Geek not weak in classic hero cartoon

“I have the power!”

By uttering those four words while holding his power sword over his head, Prince Adam of Eternia was able to transform himself from teenage weakling into He-Man, the strongest man in the universe! Week after week, with a team of special warriors by his side, the Masters of the Universe would do battle with Skeletor and his evil mutants, learning valuable lessons along the way.

For five years in the 1980s, “He-Man and the Masters of the Universe” captured the imagination of many of us in our youths. Yes, the show may have promoted battles that probably led to several bruises and scrapes, but how can you not love a show in which good and evil are clearly defined and where, just by believing, one person who wasn’t that physically strong and who no one paid attention to could become the most powerful person in the world?

This week, Season 1, Volume 1 of “Masters of the Universe” was released on DVD, completing the big four of animated adventures on DVD (the other three being “Transformers,” “G.I. Joe” and “Thundercats,” and yes, I’m sure that will spark debate among my fellow geeks). Though they probably don’t hold up as well as we would have liked (there is something a little strange about aspiring to be a half-naked barbarian), these will surely help us get in touch with our inner children.

Please, ladies, I haven’t forgotten about you! The guys had He-Man, but the girls had She-Ra, Princess of Power, who would usually battle Hordak and Catra, again, on a weekly basis. And yes, it seems a little frustrating that year after year, He-Man and She-Ra would always fight evil, and always win, and yet no one ever got killed? Except robots. It’s okay to kill robots.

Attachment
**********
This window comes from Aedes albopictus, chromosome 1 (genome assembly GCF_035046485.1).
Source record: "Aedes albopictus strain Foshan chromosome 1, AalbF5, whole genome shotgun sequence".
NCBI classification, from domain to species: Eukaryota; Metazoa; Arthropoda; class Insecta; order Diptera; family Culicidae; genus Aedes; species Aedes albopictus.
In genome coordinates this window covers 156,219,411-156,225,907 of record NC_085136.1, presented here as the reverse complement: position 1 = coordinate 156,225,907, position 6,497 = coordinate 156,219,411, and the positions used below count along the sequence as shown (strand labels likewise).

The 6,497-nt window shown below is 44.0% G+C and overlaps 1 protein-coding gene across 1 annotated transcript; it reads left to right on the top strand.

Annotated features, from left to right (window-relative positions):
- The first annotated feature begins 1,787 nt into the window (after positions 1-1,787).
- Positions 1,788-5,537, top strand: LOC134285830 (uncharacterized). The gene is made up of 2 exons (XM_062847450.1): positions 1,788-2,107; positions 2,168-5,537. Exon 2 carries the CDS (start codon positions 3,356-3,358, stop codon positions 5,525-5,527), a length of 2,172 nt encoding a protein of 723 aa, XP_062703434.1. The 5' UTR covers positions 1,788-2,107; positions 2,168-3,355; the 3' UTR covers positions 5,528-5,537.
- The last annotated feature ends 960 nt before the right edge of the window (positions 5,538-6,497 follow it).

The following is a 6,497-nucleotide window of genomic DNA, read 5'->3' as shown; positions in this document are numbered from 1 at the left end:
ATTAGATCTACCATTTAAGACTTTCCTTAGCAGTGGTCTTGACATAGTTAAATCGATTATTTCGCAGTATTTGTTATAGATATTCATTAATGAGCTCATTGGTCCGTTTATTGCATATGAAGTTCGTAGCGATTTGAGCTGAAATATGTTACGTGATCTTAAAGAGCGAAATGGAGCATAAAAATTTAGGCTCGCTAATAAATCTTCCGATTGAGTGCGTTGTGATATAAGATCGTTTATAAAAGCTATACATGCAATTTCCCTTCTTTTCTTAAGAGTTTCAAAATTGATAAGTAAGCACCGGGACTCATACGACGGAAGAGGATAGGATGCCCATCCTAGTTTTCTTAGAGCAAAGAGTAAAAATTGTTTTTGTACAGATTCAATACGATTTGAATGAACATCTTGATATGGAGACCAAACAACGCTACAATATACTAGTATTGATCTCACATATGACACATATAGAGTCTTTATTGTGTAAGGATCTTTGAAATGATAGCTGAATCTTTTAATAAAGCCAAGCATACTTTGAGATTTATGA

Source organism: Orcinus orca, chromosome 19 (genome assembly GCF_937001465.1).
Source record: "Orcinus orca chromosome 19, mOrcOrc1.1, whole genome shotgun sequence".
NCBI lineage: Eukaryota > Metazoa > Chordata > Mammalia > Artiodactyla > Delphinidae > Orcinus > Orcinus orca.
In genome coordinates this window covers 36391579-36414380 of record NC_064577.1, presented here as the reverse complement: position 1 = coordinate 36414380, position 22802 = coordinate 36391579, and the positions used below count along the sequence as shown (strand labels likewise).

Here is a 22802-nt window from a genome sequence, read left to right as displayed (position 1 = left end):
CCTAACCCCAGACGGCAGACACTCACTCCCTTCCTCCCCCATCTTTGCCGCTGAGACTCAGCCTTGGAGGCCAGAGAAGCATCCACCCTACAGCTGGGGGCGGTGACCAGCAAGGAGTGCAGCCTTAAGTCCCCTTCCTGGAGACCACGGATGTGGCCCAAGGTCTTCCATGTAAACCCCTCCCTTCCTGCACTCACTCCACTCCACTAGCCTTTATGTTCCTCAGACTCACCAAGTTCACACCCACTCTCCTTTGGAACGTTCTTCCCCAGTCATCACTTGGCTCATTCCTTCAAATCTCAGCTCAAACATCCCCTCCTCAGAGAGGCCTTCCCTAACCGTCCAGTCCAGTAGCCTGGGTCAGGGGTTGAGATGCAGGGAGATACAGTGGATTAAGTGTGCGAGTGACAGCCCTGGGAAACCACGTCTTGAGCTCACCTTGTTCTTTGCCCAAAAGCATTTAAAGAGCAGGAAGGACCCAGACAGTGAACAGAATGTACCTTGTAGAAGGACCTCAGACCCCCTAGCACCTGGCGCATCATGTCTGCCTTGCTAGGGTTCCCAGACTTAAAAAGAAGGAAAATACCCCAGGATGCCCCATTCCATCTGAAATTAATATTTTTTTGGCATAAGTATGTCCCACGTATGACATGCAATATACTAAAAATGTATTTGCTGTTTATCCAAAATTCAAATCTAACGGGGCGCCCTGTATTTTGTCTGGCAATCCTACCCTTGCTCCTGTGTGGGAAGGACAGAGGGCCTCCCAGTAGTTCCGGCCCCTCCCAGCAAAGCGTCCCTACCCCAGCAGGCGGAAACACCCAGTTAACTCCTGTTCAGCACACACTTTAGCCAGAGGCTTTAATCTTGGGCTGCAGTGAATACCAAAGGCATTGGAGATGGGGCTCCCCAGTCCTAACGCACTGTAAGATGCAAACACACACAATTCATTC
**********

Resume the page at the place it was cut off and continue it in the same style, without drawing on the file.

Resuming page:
She-Ra hasn’t been released on DVD … yet, but if the He-Man DVD set does well, you can bank on She-Ra not being far behind.

It would be remiss of me not to talk about the toys, since the real purpose behind the “Masters of the Universe” TV show was to get us to buy the toys, which, of course, we did. A few of my personal favorites:

Stinkor: Every “Masters of the Universe” figure had an action feature of some kind. Stinkor was some kind of skunk warrior, and his “action feature” was that he really stunk. Mattel must have sprayed the figure with some kind of perfume and sold it to kids. The odor wasn’t really that offensive. I would have expected more from a guy whose name is Stinkor.

Battle Bones: This was the best way to carry your various “Masters of the Universe” figures. It was a fossilized dinosaur that allowed you to attach the figures to its rib cage. And you could put all the little swords and shields in its mouth.

Modulok: A really innovative figure, this two-headed red monster came completely apart, and you could literally put it back together in hundreds of different combinations!

The best thing about being a geek is that you never really let go of your inner child, and “Masters of the Universe,” for better or worse, allows us to hold onto it forever.